Bright Sparks with Roger Longden of ​There Be Giants

Roger Longden, founder of business management consultancy There Be Giants, discusses his approach to people management, technology and the future world of work.

Rodger Longden, There Be Giants - Bright Sparks

Welcome to the first instalment of our brand new interview series  – Bright Sparks .

Each month we’ll be sharing a cup of coffee with an active figure in the small business arena to pick their brain for insights into the ongoing evolution of the modern workplace.

For our inaugural chapter, we’re honoured to grab an hour with Roger Longden, founder of business management consultancy There Be Giants, to discuss his approach to people management, technology and the future world of work. An eye-opening chat, as you’ll soon see.

BrightHR: First of all, Roger, we’d like to get your thoughts on what effective people management actually means for small businesses in 2017?  

Roger Longden: We have to start by acknowledging that the pace and velocity of business is exponentially faster than it was even five to ten years ago – and that pace is fuelled by technology. There’s no doubt that the digital age presents a whole new set of challenges for the average business and their approach to people management. A prime example is the growth of cloud technology. This has facilitated greater collaboration between

A prime example is the growth of cloud technology. This has facilitated greater collaboration between teams, and means that staff no longer have to always be in the same place to work effectively together. It’s strengthened the security aspect of collaborative work, so that now people can conveniently access the latest version of the same document simultaneously, at any given time, and easily backup key information whenever they need to. For any small business, the need to

For any small business, the need to utilise digital tools in almost every aspect of their day-to-day operations is becoming more and more vital to get the most out of their people – and ultimately reach higher levels of efficiency.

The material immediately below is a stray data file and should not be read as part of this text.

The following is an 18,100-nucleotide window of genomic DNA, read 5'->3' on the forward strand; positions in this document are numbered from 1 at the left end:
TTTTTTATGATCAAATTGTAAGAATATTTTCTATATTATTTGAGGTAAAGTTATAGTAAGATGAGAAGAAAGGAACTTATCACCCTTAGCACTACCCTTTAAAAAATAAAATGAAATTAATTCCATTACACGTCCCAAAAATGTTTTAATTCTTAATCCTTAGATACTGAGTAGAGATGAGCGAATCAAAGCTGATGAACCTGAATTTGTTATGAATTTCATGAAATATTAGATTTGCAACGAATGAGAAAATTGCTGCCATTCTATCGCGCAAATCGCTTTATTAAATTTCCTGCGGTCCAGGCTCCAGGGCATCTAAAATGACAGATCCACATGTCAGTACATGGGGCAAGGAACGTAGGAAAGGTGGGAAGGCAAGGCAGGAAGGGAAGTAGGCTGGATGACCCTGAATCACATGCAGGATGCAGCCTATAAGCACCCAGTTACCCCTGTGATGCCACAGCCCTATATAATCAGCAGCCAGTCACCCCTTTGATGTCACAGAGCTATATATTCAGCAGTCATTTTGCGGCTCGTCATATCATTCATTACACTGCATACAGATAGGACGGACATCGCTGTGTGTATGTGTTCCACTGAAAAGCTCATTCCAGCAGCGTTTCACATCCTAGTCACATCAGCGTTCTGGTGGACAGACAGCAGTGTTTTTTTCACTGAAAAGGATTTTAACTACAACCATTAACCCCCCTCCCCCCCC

Can you think of any other examples where technology has had a sizeable impact on the way business manage their staff, compared to ten years ago, say?

Feedback, definitely.

You have to consider that the up and coming generation of workers value quality feedback more than any other generation that has come before. I actually came across a research study not too long ago that revealed how 65% of employees wanted more feedback on their performance, so it’s clearly an essential consideration for retention.

Technology is already playing a huge part in facilitating this need because any business can now install software that keeps an up to date record for all employees and helps to manage long-term factors such as absence. Web apps are getting more and more intelligently designed, so that busy business owners and managers get a gentle nudge when the system spots a noticeable trend or recurring pattern.

So, in effect, there are more touchpoints to refer to when conducting a performance  review? 

Absolutely. Technology has given businesses the ability to record and refer to key performance indicators that have been tracked throughout the year, which is nothing short of revolutionary in challenging the concept of the traditional annual appraisal.

It helps businesses take a more iterative approach to evaluating staff performance, particularly as the business grows in size and they are looking to maintain good habits across the organisation and continue to engage their people. Plus, if a business needs to make a decision about pay or promotion, they can now have 10 or 20 snapshots of a person’s performance instead of a single snapshot at the end of the year.